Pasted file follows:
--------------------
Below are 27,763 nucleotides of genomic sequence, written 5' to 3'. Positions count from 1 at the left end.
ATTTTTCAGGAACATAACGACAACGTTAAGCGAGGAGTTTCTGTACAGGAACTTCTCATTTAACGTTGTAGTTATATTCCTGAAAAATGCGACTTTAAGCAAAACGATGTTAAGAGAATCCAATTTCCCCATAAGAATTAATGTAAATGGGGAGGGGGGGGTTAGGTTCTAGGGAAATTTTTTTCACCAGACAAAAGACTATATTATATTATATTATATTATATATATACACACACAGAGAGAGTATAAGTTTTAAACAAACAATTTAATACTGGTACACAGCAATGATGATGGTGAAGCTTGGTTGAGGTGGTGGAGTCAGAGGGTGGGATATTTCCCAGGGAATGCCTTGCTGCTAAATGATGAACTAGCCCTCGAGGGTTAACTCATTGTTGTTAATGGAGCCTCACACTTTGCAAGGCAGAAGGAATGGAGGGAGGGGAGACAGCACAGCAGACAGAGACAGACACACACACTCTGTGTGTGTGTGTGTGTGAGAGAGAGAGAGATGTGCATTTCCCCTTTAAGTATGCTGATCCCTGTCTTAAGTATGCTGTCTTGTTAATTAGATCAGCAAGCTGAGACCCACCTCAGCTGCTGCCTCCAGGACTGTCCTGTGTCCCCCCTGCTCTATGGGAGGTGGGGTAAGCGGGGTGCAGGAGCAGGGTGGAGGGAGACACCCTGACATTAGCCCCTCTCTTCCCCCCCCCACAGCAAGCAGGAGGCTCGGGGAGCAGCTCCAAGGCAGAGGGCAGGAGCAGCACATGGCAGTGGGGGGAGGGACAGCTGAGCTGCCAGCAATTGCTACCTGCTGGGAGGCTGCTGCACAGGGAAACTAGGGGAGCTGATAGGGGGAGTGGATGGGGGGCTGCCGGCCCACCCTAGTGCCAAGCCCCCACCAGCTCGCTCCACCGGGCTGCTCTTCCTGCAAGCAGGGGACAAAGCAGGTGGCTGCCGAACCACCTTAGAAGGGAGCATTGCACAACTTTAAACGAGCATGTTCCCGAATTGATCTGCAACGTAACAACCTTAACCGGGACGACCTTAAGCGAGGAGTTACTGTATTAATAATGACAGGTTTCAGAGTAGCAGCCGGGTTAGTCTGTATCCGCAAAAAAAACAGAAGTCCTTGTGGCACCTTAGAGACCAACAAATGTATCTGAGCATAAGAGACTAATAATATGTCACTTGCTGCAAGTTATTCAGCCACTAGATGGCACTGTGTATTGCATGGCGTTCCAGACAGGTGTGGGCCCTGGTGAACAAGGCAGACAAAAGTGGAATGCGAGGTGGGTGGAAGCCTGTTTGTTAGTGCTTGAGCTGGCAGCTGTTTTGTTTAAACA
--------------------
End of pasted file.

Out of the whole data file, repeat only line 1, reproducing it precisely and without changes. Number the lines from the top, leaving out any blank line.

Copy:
Below are 27,763 nucleotides of genomic sequence, written 5' to 3'. Positions count from 1 at the left end.